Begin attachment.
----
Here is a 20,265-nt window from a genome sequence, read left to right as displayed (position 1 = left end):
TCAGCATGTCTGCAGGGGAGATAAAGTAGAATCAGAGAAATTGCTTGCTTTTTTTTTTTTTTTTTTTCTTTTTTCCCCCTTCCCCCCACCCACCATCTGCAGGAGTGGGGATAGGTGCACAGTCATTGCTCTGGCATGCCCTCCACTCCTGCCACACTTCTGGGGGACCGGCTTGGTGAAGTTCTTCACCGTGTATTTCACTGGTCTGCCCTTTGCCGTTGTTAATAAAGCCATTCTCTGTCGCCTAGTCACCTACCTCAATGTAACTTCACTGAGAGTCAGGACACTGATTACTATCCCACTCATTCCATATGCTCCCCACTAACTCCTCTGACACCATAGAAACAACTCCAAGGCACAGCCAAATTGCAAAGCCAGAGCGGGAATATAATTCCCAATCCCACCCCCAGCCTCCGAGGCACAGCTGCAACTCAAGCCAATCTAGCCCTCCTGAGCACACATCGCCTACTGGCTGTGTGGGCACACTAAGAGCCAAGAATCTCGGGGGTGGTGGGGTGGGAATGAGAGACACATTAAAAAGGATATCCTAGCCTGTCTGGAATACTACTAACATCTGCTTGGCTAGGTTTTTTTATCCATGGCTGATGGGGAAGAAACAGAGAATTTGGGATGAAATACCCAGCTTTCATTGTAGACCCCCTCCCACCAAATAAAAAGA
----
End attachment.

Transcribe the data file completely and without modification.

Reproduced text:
Here is a 20,265-nt window from a genome sequence, read left to right as displayed (position 1 = left end):
TCAGCATGTCTGCAGGGGAGATAAAGTAGAATCAGAGAAATTGCTTGCTTTTTTTTTTTTTTTTTTTCTTTTTTCCCCCTTCCCCCCACCCACCATCTGCAGGAGTGGGGATAGGTGCACAGTCATTGCTCTGGCATGCCCTCCACTCCTGCCACACTTCTGGGGGACCGGCTTGGTGAAGTTCTTCACCGTGTATTTCACTGGTCTGCCCTTTGCCGTTGTTAATAAAGCCATTCTCTGTCGCCTAGTCACCTACCTCAATGTAACTTCACTGAGAGTCAGGACACTGATTACTATCCCACTCATTCCATATGCTCCCCACTAACTCCTCTGACACCATAGAAACAACTCCAAGGCACAGCCAAATTGCAAAGCCAGAGCGGGAATATAATTCCCAATCCCACCCCCAGCCTCCGAGGCACAGCTGCAACTCAAGCCAATCTAGCCCTCCTGAGCACACATCGCCTACTGGCTGTGTGGGCACACTAAGAGCCAAGAATCTCGGGGGTGGTGGGGTGGGAATGAGAGACACATTAAAAAGGATATCCTAGCCTGTCTGGAATACTACTAACATCTGCTTGGCTAGGTTTTTTTATCCATGGCTGATGGGGAAGAAACAGAGAATTTGGGATGAAATACCCAGCTTTCATTGTAGACCCCCTCCCACCAAATAAAAAGA